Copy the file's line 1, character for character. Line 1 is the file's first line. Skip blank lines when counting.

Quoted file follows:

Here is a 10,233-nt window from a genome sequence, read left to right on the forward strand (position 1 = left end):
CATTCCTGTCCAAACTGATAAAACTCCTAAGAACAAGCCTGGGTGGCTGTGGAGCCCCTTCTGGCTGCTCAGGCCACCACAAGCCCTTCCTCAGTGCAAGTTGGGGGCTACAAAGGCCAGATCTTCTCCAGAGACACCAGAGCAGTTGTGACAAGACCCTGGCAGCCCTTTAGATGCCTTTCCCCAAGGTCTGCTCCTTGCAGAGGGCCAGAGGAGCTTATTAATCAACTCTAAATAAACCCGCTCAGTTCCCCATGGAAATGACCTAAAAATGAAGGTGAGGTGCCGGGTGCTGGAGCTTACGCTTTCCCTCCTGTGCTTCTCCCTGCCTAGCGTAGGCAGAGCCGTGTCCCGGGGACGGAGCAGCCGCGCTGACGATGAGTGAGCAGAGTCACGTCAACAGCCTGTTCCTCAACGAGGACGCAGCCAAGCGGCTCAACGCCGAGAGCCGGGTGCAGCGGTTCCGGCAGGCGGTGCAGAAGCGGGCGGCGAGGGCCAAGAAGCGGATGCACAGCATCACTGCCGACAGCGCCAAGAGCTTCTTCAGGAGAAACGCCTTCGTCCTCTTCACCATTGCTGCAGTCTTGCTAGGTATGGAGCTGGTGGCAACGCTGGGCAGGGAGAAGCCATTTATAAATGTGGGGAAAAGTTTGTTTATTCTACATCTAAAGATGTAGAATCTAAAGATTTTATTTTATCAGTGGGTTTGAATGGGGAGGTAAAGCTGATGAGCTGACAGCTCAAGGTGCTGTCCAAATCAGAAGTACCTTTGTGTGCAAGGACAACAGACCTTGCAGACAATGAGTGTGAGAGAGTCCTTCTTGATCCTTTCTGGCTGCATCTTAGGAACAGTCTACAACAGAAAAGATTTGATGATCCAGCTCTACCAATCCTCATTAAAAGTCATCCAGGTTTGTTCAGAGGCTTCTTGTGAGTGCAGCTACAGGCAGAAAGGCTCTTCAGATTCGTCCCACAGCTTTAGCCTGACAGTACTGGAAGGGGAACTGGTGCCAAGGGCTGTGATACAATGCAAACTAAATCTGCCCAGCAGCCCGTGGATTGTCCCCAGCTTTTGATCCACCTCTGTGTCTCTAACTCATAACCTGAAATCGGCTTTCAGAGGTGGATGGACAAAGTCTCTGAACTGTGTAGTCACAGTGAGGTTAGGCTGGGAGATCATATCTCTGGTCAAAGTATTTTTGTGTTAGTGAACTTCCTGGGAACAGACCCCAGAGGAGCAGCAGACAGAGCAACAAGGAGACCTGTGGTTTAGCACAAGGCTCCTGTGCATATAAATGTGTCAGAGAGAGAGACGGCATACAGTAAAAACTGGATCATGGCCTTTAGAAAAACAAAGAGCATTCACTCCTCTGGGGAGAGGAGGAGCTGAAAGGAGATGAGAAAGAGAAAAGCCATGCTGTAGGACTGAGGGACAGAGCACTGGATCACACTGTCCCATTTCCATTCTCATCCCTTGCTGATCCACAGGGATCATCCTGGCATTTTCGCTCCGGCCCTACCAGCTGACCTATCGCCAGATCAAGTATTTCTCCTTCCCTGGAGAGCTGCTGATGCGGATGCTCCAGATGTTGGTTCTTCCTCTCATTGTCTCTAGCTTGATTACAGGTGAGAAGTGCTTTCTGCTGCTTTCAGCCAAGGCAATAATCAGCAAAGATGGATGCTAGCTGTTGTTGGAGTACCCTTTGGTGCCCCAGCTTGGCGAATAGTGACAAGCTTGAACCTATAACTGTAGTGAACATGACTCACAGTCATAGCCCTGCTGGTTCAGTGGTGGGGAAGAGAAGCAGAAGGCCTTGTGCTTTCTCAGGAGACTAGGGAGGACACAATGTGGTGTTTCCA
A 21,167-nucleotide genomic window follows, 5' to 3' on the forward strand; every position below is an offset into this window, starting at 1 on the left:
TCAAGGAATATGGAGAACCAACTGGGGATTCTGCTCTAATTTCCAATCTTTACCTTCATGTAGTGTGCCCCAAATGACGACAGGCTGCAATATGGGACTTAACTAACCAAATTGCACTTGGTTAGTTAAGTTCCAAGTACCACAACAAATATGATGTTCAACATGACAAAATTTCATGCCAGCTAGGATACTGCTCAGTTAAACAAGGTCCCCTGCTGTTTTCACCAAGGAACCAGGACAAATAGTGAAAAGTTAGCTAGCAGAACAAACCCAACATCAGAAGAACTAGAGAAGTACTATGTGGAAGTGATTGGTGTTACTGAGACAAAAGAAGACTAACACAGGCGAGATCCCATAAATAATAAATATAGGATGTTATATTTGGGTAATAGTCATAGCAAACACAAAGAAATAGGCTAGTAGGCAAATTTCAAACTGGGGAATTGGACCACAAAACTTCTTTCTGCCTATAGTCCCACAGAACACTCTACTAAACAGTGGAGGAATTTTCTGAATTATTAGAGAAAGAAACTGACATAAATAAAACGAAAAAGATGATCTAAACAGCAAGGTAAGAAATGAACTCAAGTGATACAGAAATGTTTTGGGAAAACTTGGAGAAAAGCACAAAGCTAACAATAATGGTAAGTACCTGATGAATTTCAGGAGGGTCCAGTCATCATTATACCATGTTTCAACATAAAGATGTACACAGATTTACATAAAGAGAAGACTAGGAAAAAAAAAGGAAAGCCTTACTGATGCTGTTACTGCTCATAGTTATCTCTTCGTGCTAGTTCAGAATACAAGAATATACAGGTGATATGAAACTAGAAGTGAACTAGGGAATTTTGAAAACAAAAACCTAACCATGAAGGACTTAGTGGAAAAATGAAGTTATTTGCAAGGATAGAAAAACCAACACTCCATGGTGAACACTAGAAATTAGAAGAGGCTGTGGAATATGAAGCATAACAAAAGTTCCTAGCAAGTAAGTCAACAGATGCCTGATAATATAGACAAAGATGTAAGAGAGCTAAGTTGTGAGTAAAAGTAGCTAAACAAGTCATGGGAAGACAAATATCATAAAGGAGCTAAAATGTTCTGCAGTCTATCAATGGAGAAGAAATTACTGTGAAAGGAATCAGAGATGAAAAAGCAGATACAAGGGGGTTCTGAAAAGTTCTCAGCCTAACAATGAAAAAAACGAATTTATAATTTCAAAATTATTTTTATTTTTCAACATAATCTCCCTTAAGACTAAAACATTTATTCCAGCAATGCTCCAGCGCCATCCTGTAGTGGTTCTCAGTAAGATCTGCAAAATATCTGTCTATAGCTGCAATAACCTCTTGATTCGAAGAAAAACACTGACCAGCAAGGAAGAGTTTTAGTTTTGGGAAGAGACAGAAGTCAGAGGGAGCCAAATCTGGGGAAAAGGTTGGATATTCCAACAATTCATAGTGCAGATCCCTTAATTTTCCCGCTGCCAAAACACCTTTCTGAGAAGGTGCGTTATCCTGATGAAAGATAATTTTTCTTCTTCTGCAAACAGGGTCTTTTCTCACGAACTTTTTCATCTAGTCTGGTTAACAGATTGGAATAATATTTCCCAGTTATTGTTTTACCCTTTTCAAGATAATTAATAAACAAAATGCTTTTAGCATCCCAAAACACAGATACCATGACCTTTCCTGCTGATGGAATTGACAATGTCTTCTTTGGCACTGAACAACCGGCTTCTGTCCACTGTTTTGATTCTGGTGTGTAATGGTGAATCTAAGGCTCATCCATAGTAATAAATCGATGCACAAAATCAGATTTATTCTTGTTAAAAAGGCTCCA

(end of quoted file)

Here is a 10,233-nt window from a genome sequence, read left to right on the forward strand (position 1 = left end):